McGuinness likens ISPs to 'shoplifters'

U2 manager Paul McGuinness launched a blistering attack on the world’s Internet providers Wednesday, accusing them of strangling the music industry.

Speaking at the Music Matters confab in Hong Kong, McGuinness likened ISPs to “shoplifters” and accused them of “turning their heads” away from the music industry’s troubles and “rigging the market.”

“The recorded music industry is in a crisis, and there is crucial help available but not being provided by companies who should be providing that help — not just because it is morally right, but because it is in their commercial interest,” McGuinness said.

He and numerous others speaking on the first day of the confab said the industry was caught between rampant piracy and ISPs’ extortionate terms of trade.

Warner Music prexy Lachie Rutherford pointed out that the 2% of revenues from downloads and ringtones is shared with performers. “There are huge amounts of money being made from music (by portals and carriers) that are not supporting music or radio or magazines,” Rutherford said.

McGuinness targeted many for contributing to the music biz’s ills. “Cable operators, ISPs, device manufacturers, P2P software companies — companies that have used music to drive vast revenues from broadband subscriptions and from advertising. They would argue that they have been neutral bystanders to the spectacular devaluation of music. I don’t believe that is true,” he said.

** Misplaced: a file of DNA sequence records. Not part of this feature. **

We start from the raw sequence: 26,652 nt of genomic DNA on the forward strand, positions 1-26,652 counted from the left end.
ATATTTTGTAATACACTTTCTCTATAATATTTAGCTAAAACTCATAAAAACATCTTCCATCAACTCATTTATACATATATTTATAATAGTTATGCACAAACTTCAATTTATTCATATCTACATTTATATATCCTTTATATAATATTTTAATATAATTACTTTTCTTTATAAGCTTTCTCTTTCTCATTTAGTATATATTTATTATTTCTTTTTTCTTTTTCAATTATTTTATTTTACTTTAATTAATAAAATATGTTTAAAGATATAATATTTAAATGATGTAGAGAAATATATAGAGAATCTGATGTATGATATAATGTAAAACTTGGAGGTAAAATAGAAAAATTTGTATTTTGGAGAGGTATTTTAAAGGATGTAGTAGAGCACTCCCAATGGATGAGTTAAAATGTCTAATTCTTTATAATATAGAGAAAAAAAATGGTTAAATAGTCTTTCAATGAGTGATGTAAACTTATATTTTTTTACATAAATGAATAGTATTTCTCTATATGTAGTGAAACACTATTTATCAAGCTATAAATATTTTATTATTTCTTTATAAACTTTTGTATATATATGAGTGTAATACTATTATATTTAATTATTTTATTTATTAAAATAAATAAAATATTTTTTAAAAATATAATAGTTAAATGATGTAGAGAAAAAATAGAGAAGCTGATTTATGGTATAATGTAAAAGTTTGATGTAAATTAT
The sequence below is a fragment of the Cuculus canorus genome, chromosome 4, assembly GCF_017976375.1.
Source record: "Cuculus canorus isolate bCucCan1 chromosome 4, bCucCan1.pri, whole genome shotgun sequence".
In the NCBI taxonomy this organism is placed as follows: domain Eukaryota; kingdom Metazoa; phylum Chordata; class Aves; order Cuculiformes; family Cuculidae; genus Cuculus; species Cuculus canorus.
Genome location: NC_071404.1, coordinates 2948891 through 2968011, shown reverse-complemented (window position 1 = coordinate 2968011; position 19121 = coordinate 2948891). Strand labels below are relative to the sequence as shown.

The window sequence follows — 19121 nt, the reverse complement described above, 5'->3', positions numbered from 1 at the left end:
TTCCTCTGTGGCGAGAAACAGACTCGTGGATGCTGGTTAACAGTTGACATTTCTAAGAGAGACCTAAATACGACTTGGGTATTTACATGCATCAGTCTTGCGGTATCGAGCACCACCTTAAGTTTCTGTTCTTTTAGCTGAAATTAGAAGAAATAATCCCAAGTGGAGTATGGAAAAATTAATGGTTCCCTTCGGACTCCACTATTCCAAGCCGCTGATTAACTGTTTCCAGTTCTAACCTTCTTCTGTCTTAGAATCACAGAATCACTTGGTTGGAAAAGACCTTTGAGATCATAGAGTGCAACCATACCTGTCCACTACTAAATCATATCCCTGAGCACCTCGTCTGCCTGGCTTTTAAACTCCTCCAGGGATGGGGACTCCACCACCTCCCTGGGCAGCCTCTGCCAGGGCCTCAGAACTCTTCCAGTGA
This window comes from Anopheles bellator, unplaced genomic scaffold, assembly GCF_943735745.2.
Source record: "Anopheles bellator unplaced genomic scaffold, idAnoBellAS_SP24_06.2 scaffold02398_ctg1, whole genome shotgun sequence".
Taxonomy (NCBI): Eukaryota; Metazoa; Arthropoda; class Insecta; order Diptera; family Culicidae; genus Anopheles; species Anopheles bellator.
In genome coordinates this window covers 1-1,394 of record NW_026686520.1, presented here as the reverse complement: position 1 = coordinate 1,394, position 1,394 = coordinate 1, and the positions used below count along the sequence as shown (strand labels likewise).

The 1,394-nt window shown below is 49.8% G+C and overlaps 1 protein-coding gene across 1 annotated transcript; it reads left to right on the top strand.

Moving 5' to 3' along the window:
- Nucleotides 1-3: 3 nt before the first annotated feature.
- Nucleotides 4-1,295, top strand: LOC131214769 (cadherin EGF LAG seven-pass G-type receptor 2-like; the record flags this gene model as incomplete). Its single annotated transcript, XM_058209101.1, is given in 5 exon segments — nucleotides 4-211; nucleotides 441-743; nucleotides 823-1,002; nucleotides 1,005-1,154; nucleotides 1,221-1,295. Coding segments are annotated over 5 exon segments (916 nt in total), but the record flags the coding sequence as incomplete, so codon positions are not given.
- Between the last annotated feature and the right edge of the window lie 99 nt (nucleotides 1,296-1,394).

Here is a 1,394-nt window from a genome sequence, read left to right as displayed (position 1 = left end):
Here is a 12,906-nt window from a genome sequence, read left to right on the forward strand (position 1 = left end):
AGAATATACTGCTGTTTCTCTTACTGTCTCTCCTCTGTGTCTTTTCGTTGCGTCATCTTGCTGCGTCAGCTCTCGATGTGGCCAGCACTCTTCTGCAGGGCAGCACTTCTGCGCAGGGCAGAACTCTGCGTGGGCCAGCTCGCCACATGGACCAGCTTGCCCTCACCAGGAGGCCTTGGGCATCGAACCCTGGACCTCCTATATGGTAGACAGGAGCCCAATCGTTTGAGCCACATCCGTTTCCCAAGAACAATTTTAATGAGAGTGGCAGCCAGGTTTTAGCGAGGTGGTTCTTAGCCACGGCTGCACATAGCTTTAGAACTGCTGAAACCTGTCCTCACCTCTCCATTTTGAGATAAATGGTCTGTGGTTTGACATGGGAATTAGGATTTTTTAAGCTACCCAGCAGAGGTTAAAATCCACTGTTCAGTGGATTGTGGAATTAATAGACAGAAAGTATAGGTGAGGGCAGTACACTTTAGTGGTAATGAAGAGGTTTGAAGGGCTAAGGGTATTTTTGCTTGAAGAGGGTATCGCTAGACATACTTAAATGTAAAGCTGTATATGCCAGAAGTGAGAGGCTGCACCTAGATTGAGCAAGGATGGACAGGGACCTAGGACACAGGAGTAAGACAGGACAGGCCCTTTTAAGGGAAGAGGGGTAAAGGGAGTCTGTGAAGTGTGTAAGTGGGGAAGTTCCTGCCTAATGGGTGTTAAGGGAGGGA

But McGuinness saved his sharpest criticism for China and Chinese companies.

“ISPs and mobile operators are the business partners of the future for the recorded music business — but they have to share the money in a way that reflects what music is doing for their business,” he said. “That’s true nowhere more than in China. China Mobile makes hundreds of millions of dollars each year from sales of ringtones yet pays a minuscule fraction of that to performers, producers and composers.”

McGuinness said ISPs were unwilling to act against piracy and had ignored music-industry proposals — even though they were not being asked to police the Internet.

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